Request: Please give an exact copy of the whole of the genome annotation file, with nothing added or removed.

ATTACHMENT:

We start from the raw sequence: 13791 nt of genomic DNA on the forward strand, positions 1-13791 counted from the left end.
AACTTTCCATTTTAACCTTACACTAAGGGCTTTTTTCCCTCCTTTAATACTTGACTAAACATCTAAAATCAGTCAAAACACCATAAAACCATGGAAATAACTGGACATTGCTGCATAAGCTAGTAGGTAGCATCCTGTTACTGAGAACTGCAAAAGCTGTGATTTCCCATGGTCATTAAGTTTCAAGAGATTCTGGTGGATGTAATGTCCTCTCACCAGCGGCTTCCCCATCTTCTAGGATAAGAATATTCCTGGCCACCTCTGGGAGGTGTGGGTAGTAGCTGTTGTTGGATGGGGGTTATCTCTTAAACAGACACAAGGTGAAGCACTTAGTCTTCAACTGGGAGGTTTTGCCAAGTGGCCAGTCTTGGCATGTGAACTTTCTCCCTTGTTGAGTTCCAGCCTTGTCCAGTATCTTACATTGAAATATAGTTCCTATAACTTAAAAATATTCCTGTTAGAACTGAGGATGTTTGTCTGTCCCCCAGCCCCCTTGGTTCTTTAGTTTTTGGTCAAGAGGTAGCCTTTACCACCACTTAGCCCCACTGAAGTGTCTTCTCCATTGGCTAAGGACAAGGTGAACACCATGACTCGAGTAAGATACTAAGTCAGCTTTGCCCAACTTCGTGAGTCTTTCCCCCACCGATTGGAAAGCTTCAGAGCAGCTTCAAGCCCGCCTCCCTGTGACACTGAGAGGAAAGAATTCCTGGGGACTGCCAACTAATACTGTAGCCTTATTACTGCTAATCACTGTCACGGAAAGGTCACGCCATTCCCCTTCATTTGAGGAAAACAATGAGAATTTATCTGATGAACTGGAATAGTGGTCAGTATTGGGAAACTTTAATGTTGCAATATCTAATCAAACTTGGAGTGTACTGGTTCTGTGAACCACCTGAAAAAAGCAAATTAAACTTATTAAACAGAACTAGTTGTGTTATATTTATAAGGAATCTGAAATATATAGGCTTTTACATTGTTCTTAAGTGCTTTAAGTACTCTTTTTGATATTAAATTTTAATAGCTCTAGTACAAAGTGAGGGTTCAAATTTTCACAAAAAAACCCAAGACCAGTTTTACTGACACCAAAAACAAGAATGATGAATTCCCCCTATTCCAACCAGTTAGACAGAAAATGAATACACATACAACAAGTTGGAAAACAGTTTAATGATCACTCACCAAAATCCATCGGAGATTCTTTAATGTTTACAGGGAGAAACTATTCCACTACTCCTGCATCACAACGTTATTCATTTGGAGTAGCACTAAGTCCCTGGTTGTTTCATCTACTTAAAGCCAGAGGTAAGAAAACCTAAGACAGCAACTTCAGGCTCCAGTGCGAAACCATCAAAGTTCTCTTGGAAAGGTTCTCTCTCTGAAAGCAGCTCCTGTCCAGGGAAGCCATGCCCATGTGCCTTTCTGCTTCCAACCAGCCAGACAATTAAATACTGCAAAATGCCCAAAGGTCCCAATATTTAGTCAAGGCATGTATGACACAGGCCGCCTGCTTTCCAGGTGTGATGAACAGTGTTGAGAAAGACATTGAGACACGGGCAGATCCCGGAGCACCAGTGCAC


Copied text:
We start from the raw sequence: 13791 nt of genomic DNA on the forward strand, positions 1-13791 counted from the left end.
AACTTTCCATTTTAACCTTACACTAAGGGCTTTTTTCCCTCCTTTAATACTTGACTAAACATCTAAAATCAGTCAAAACACCATAAAACCATGGAAATAACTGGACATTGCTGCATAAGCTAGTAGGTAGCATCCTGTTACTGAGAACTGCAAAAGCTGTGATTTCCCATGGTCATTAAGTTTCAAGAGATTCTGGTGGATGTAATGTCCTCTCACCAGCGGCTTCCCCATCTTCTAGGATAAGAATATTCCTGGCCACCTCTGGGAGGTGTGGGTAGTAGCTGTTGTTGGATGGGGGTTATCTCTTAAACAGACACAAGGTGAAGCACTTAGTCTTCAACTGGGAGGTTTTGCCAAGTGGCCAGTCTTGGCATGTGAACTTTCTCCCTTGTTGAGTTCCAGCCTTGTCCAGTATCTTACATTGAAATATAGTTCCTATAACTTAAAAATATTCCTGTTAGAACTGAGGATGTTTGTCTGTCCCCCAGCCCCCTTGGTTCTTTAGTTTTTGGTCAAGAGGTAGCCTTTACCACCACTTAGCCCCACTGAAGTGTCTTCTCCATTGGCTAAGGACAAGGTGAACACCATGACTCGAGTAAGATACTAAGTCAGCTTTGCCCAACTTCGTGAGTCTTTCCCCCACCGATTGGAAAGCTTCAGAGCAGCTTCAAGCCCGCCTCCCTGTGACACTGAGAGGAAAGAATTCCTGGGGACTGCCAACTAATACTGTAGCCTTATTACTGCTAATCACTGTCACGGAAAGGTCACGCCATTCCCCTTCATTTGAGGAAAACAATGAGAATTTATCTGATGAACTGGAATAGTGGTCAGTATTGGGAAACTTTAATGTTGCAATATCTAATCAAACTTGGAGTGTACTGGTTCTGTGAACCACCTGAAAAAAGCAAATTAAACTTATTAAACAGAACTAGTTGTGTTATATTTATAAGGAATCTGAAATATATAGGCTTTTACATTGTTCTTAAGTGCTTTAAGTACTCTTTTTGATATTAAATTTTAATAGCTCTAGTACAAAGTGAGGGTTCAAATTTTCACAAAAAAACCCAAGACCAGTTTTACTGACACCAAAAACAAGAATGATGAATTCCCCCTATTCCAACCAGTTAGACAGAAAATGAATACACATACAACAAGTTGGAAAACAGTTTAATGATCACTCACCAAAATCCATCGGAGATTCTTTAATGTTTACAGGGAGAAACTATTCCACTACTCCTGCATCACAACGTTATTCATTTGGAGTAGCACTAAGTCCCTGGTTGTTTCATCTACTTAAAGCCAGAGGTAAGAAAACCTAAGACAGCAACTTCAGGCTCCAGTGCGAAACCATCAAAGTTCTCTTGGAAAGGTTCTCTCTCTGAAAGCAGCTCCTGTCCAGGGAAGCCATGCCCATGTGCCTTTCTGCTTCCAACCAGCCAGACAATTAAATACTGCAAAATGCCCAAAGGTCCCAATATTTAGTCAAGGCATGTATGACACAGGCCGCCTGCTTTCCAGGTGTGATGAACAGTGTTGAGAAAGACATTGAGACACGGGCAGATCCCGGAGCACCAGTGCAC